For members


EXPLAINED: Who should get a top-up Covid jab in Germany?

The international health emergency due to Covid-19 has been over for months. However, with cases soaring again in Germany, and new virus variants emerging, health experts are recommending some people get a booster jab.

A Covid self-test.
A Covid self-test. Photo: picture alliance/dpa | Jens Kalaene

What’s going on?

Covid infection rates are on the rise in Germany. However, official figures are likely to be severely skewed due to the low number or people getting tested or reporting their home test results to the authorities.

Sentinel surveys in which a representative proportion of the population get tested each week, regardless of whether they are symptomatic, paint a very different picture. One such survey from SentiSurv carried out in Rhineland Palatinate suggested that this week’s incidence actually stood at 1,099, equating to 900,000 infections across the country.

While these figures aren’t confirmed, what we do know is that there are two main variants currently circulating. Firstly, there is Eris (EG.5), a descendant of the Omicron variant. 

Secondly, there is the new Pirola variant (BA.2.86), which is more mutated from the Omicron variant, and has already appeared in various countries and was first detected in Germany in mid-September.

Which vaccinations are now on offer?

The latest available vaccine produced by Pfizer/Biontech has been adapted to the Omicron sub-variant XBB.1.5, which is very similar to the new Eris variant EG.5. 

As of September, the vaccine for people aged twelve and above will first be available in doctors’ practices.

READ ALSO: German doctors urge Covid-19 self-tests amid new variant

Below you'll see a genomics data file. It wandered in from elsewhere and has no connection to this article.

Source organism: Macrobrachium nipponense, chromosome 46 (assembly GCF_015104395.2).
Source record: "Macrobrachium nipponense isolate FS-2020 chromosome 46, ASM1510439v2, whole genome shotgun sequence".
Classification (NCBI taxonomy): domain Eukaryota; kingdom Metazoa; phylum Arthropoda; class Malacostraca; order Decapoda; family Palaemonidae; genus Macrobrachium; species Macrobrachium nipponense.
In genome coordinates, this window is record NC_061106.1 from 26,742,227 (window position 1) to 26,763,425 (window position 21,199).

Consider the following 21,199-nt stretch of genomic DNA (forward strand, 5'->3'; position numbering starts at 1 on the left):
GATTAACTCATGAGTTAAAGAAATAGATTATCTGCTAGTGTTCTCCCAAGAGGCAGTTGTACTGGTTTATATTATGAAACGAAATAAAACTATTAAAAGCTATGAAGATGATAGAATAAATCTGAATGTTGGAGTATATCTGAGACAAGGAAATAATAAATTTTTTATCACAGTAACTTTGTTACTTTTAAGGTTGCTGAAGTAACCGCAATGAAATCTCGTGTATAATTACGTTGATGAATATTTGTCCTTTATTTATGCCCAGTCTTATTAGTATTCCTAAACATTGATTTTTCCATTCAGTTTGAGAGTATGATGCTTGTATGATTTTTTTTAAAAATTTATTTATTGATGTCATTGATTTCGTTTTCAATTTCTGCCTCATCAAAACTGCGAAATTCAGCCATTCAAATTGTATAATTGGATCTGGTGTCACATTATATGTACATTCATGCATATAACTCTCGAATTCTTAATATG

According to the National Association of Statutory Health Insurance Physicians, the adapted vaccine for young children is expected to be delivered starting September 25th, and the vaccine for children between the ages of five and eleven will be available from October 2nd.

When is it advisable to get vaccinated?

According to the Standing Vaccination Committee (Stiko), those aged 60 and above, residents in care facilities, people with underlying health conditions, healthcare workers, and relatives of high-risk patients are recommended to get the new vaccination. Typically, twelve months should have elapsed since the last vaccination or infection.

Where can I get vaccinated?

The distribution of Covid vaccinations moved from pandemic crisis mode to regular care in medical practices about six months ago, which means that now, they are primarily available through your general practitioner or Hausarzt.

A local GP's practice in Baden-Württemberg.

A local GP’s practice in Baden-Württemberg. Photo: picture alliance/dpa | Silas Stein

The entitlement to free vaccinations is based on Stiko recommendations and, in federal states where compensation for Covid vaccination has not yet been regulated, patients will initially receive a private bill for their booster jabs.

They can then submit this bill to their health insurer for reimbursement. The amount that patients may need to pay upfront could be around €35.

Could there be another big wave of infections in autumn and winter?

It’s difficult to say whether there will be more waves of infections in the coming months, as it depends on whether a variant emerges that can evade the immune system.

The good news is that experts still see a very broad baseline immunity from vaccinations and infections in Germany, though people can still get infected. It is expected, though, that generally healthy people will not become as severely ill, requiring hospitalisation or intensive care.